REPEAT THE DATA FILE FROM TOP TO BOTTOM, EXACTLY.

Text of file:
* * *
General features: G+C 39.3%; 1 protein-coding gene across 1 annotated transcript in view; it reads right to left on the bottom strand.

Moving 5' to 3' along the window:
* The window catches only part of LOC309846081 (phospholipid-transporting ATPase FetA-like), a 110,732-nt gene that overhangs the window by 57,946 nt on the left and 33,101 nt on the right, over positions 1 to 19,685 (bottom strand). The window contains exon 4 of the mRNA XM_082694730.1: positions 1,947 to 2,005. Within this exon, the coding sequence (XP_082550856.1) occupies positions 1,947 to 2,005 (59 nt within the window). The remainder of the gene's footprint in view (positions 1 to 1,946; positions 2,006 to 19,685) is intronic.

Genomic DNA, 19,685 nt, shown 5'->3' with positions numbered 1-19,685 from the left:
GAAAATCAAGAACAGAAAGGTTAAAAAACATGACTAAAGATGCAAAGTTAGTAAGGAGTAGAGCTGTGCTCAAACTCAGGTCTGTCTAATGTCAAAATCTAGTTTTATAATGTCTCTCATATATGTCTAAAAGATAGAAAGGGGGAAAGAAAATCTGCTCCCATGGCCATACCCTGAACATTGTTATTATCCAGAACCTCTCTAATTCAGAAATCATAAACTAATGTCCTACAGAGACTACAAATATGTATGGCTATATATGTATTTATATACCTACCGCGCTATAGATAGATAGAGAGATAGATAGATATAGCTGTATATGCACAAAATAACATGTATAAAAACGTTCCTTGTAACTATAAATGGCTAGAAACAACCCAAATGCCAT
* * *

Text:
General features: G+C 39.3%; 1 protein-coding gene across 1 annotated transcript in view; it reads right to left on the bottom strand.

Moving 5' to 3' along the window:
* The window catches only part of LOC309846081 (phospholipid-transporting ATPase FetA-like), a 110,732-nt gene that overhangs the window by 57,946 nt on the left and 33,101 nt on the right, over positions 1 to 19,685 (bottom strand). The window contains exon 4 of the mRNA XM_082694730.1: positions 1,947 to 2,005. Within this exon, the coding sequence (XP_082550856.1) occupies positions 1,947 to 2,005 (59 nt within the window). The remainder of the gene's footprint in view (positions 1 to 1,946; positions 2,006 to 19,685) is intronic.

Genomic DNA, 19,685 nt, shown 5'->3' with positions numbered 1-19,685 from the left:
GAAAATCAAGAACAGAAAGGTTAAAAAACATGACTAAAGATGCAAAGTTAGTAAGGAGTAGAGCTGTGCTCAAACTCAGGTCTGTCTAATGTCAAAATCTAGTTTTATAATGTCTCTCATATATGTCTAAAAGATAGAAAGGGGGAAAGAAAATCTGCTCCCATGGCCATACCCTGAACATTGTTATTATCCAGAACCTCTCTAATTCAGAAATCATAAACTAATGTCCTACAGAGACTACAAATATGTATGGCTATATATGTATTTATATACCTACCGCGCTATAGATAGATAGAGAGATAGATAGATATAGCTGTATATGCACAAAATAACATGTATAAAAACGTTCCTTGTAACTATAAATGGCTAGAAACAACCCAAATGCCAT